By Eddie Pipkin
We began a discussion in last week’s blog about setting up a discipleship initiative using the principles established in the recently published book that Dr. Phil Maynard and I co-authored, Disciple Like Jesus. This approach calls for lifestyle transformation based on a coaching / mentoring approach that leverages tried-and-true methods of discipleship instruction while exploring ways that accountable spiritual growth can be customized to meet the needs and strengths of individuals on their discipleship journey. This week we’ll explore some of last week’s points more fully. How can these principles be practically applied in a local church? How can we maximize the likelihood of success for transformational outcomes?
As we discussed last week, it is critical for everyone in the leadership process – beginning with the clergy leaders and extending to all the key players in the ministry – to be unified in their focus on discipleship. This unified vision Is essential because transformative discipleship can’t occur unless these two things happen:
- A clear strategy for discipleship is developed, empowered, and de riguer.
- An integrated focus on discipleship becomes an organic part of EVERYTHING that happens with the local congregation’s life.
We featured a lot of bullet points last week that laid out steps for developing the strategy emphasized in the first point. It is a simple fact – but ignored in thousands of congregations across the landscape every year: If there is no detailed discipleship strategy, discipleship will not grow. It is the most basic of confusions: for many congregations it is the equivalent of the expectation that by regularly watching videos about health and fitness, we will lose weight and develop an athletic physique. That’s not how it works. For disciples, the confusion begins in the premise that spiritual life and growth are primarily a mental activity, a matter of good intentions. And while it is true that good intentions and a productive attitude are building blocks of transformation, the real proof of change, the real path to results, is in application and action. Of course, if we’ve been on the path of discipleship for more than five minutes, we know this. If we’re church leadership, we periodically acknowledge it in the myriad meetings we attend. So we make a show of defining a discipleship strategy (which as we discussed last week, generally means we offer a class or two). It’s too often an afterthought – the resources go to worship, to pastoral care, to whiz-bang children and youth programs, etc. etc. (and nothing wrong with any of those essential and popular elements of church life, but who is focused on discipleship for discipleship’s sake?).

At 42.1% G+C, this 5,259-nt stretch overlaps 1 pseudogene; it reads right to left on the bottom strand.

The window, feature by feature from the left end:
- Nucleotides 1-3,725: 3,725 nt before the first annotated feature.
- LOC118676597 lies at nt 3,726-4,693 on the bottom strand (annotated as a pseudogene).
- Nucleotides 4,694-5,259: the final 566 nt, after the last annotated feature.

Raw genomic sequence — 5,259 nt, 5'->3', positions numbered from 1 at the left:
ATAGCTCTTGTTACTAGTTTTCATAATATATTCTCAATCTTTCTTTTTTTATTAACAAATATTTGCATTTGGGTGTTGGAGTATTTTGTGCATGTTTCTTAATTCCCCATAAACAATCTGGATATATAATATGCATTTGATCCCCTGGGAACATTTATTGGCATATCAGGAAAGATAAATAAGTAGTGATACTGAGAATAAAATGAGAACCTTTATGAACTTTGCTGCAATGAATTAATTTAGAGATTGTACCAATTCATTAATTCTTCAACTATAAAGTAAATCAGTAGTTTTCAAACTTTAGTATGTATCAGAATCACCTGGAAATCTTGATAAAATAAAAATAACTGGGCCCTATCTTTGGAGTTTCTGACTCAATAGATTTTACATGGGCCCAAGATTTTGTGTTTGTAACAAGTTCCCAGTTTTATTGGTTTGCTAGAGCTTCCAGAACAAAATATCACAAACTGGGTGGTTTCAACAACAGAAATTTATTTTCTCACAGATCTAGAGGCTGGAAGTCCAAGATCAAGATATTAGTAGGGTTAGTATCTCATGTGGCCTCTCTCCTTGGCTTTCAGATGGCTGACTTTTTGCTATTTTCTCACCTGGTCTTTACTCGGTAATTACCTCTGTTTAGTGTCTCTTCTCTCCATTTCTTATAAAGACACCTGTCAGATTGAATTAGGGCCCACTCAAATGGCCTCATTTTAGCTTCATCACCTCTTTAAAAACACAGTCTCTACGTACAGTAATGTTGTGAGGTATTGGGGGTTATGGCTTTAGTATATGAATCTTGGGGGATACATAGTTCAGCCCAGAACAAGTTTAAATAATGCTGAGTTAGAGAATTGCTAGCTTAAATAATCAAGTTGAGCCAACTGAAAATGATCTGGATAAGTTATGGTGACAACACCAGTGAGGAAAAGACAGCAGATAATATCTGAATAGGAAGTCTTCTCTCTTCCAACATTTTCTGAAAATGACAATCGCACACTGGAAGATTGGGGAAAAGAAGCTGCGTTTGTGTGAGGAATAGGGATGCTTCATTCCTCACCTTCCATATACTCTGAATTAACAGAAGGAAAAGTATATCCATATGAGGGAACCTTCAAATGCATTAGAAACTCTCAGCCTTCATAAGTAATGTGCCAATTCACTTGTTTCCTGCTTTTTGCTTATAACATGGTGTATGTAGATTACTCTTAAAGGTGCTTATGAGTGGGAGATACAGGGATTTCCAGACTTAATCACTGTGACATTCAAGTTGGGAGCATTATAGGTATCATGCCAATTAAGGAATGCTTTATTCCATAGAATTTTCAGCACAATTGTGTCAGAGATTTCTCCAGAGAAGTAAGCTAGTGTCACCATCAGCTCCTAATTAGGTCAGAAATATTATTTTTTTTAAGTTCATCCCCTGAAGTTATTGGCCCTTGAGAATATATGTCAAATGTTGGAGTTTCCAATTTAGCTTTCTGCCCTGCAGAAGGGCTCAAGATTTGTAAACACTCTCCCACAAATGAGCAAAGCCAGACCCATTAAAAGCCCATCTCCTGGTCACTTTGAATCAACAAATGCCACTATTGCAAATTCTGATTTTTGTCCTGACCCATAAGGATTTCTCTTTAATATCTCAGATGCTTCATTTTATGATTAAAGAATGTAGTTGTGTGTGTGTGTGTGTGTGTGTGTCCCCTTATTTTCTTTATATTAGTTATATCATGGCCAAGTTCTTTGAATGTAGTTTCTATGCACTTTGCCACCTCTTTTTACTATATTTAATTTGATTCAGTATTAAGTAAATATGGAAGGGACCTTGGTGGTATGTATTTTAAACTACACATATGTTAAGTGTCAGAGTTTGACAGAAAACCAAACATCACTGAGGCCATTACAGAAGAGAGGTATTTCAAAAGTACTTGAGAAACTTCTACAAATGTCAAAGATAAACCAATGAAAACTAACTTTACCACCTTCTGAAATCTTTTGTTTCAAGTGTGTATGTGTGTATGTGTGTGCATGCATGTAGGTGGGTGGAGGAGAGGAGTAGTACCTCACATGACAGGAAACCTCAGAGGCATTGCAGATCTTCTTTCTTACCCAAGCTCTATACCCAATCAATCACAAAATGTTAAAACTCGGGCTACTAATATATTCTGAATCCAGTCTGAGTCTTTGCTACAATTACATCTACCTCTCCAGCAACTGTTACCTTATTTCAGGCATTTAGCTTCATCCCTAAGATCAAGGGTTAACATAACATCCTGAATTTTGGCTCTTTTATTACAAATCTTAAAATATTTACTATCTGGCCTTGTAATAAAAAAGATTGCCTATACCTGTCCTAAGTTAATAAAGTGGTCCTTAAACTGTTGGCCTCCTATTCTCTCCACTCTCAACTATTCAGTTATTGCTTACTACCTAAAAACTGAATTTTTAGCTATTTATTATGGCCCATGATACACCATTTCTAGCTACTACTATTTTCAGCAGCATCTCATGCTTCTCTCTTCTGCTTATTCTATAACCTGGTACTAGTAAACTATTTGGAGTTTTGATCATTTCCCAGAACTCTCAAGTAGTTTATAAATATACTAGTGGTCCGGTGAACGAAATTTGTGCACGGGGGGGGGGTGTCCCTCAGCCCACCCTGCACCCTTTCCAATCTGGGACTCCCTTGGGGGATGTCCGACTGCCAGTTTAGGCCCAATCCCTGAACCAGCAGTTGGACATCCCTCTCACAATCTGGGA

If we dig down deep and focus on a discipleship strategy – reference last week’s blog for what elements make such a strategy effective in the long term – we then need to empower it: organization and communication and training, with an added layer of communication and training, followed by additional rounds of communication and training. Go survey the people involved in implementing your discipleship strategy. Where do they see problems? Where do they see the greatest needs / opportunities in bringing your vision / strategy to fruition? Again and again, we see these themes of insufficient organization, communication, and training rise to the surface as a way to describe the frustrations of the people who must be empowered to carry out the work of transformative leadership:
- They need a clear organizational structure. Who do they turn to for timely guidance and the resolution of problems? Where do they turn to for easily accessible, pertinent resources? These things should be crystal clear. Anything less is disheartening, disorienting, and discouraging.
- They need regular, relevant communication. They need communication from their leaders, to keep them in synch, feeling valued, feeling like they have a place to turn to resolve issues, feeling connected, and feeling like they know what’s coming down the road. Most churches are terrible about this kind of communication, in large part because leadership confuses a quick conversational check-in (“Hi, how’s it goin’?) with intentional, focused communication. They also need steady communication to the congregation-at-large which communicates the vision and expectations for discipleship. Some churches are more skillful at this type of messaging. Many, many are not. Many suffer from the “one and done” mindset rather than crafting a persistent drumbeat of repeating the message consistently over time and through multiple mediums (which is what is required for the message to get through).